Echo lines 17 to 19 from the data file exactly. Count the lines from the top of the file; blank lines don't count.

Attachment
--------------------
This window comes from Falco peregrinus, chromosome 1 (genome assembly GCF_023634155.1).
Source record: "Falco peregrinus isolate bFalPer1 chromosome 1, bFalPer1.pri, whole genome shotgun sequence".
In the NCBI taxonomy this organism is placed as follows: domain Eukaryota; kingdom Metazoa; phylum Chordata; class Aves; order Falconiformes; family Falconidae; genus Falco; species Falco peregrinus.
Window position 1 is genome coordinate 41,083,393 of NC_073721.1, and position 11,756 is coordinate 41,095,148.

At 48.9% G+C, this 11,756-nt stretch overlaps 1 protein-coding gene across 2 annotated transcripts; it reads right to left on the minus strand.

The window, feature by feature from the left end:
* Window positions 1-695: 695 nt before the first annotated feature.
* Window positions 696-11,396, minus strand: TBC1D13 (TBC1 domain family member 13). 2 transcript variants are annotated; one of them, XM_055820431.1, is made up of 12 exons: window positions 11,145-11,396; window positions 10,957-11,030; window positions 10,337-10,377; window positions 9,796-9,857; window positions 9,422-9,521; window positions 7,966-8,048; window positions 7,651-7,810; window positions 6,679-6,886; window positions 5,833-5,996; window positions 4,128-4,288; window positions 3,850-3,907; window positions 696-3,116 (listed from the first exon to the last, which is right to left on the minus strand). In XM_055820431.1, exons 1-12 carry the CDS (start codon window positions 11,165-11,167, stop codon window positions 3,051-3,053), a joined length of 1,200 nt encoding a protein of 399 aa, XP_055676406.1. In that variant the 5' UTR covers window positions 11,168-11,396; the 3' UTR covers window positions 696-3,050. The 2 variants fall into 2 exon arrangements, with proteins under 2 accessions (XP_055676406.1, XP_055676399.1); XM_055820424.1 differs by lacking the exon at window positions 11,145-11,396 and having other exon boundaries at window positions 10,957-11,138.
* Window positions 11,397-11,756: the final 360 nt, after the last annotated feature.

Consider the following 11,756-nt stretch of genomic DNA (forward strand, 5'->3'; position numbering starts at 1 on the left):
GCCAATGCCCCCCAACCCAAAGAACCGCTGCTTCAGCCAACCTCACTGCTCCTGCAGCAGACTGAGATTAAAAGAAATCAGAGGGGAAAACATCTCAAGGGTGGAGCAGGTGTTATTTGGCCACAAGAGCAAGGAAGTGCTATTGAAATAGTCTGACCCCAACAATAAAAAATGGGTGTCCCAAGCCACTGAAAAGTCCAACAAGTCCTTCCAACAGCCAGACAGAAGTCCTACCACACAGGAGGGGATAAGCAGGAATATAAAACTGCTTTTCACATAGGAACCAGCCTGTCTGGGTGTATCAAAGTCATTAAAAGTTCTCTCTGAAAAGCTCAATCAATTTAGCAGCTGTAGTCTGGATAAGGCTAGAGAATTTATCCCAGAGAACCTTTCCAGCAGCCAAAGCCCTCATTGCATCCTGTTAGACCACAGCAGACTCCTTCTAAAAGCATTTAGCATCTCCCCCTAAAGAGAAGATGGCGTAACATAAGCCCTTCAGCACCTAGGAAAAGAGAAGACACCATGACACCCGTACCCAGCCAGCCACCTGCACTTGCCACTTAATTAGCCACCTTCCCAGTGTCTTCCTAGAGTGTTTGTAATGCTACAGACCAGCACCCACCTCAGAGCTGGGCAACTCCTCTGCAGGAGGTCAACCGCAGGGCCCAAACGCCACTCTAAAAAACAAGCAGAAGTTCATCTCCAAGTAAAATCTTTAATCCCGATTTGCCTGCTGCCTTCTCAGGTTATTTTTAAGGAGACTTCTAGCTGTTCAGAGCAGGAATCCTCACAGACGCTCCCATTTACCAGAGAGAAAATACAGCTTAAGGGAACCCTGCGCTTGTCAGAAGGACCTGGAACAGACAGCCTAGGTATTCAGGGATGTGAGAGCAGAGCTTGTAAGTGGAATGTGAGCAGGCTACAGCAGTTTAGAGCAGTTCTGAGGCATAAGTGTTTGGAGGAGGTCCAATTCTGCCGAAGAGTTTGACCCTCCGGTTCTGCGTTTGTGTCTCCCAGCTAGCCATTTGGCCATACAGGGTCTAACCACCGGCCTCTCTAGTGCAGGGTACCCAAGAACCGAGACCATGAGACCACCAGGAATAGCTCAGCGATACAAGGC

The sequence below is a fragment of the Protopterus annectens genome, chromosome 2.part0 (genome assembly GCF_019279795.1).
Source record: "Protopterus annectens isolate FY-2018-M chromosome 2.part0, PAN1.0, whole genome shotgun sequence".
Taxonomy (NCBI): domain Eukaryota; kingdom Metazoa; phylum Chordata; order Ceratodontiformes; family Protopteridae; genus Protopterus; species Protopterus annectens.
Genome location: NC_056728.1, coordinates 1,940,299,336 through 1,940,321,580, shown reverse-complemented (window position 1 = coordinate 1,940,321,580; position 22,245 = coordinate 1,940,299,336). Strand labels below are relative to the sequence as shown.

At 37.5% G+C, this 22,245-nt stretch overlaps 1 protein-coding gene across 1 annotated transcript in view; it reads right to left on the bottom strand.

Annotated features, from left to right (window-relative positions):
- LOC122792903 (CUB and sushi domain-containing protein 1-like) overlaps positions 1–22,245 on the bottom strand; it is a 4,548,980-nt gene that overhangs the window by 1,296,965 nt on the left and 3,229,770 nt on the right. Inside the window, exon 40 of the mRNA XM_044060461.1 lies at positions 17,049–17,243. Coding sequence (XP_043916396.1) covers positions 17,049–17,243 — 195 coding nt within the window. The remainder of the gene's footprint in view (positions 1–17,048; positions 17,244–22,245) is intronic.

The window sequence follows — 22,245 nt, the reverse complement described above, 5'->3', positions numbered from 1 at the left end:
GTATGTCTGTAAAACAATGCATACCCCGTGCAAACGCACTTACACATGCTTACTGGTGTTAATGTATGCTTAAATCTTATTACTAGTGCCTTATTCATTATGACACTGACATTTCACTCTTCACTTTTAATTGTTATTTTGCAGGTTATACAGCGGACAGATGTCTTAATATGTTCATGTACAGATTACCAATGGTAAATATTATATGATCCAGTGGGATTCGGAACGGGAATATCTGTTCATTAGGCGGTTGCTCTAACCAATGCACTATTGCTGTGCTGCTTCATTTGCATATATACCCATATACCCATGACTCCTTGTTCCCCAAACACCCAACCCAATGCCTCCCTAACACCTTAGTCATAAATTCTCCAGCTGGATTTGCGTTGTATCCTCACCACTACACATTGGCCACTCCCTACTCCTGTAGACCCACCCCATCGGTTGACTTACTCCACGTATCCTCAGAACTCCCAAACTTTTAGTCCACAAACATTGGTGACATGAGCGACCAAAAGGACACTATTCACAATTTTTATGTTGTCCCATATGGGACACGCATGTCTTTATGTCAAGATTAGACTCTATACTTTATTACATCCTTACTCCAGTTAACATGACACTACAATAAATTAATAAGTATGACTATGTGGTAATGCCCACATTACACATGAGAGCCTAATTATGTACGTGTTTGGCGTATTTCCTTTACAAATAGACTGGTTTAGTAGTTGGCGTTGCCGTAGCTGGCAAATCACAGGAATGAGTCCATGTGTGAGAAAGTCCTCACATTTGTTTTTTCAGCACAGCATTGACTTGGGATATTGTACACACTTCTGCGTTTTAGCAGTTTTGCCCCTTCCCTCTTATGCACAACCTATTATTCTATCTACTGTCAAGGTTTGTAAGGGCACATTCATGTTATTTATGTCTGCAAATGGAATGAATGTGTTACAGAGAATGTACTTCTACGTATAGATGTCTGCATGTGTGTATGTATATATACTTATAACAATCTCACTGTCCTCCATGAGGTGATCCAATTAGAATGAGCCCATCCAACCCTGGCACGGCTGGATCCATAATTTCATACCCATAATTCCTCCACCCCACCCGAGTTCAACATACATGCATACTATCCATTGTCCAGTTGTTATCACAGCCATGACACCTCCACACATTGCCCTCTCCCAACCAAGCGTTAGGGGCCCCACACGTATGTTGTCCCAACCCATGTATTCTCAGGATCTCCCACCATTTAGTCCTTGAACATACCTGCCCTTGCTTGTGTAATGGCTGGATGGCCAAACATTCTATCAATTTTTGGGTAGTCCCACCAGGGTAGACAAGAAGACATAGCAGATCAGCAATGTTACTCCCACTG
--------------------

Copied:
Annotated features, from left to right (window-relative positions):
- LOC122792903 (CUB and sushi domain-containing protein 1-like) overlaps positions 1–22,245 on the bottom strand; it is a 4,548,980-nt gene that overhangs the window by 1,296,965 nt on the left and 3,229,770 nt on the right. Inside the window, exon 40 of the mRNA XM_044060461.1 lies at positions 17,049–17,243. Coding sequence (XP_043916396.1) covers positions 17,049–17,243 — 195 coding nt within the window. The remainder of the gene's footprint in view (positions 1–17,048; positions 17,244–22,245) is intronic.

The window sequence follows — 22,245 nt, the reverse complement described above, 5'->3', positions numbered from 1 at the left end: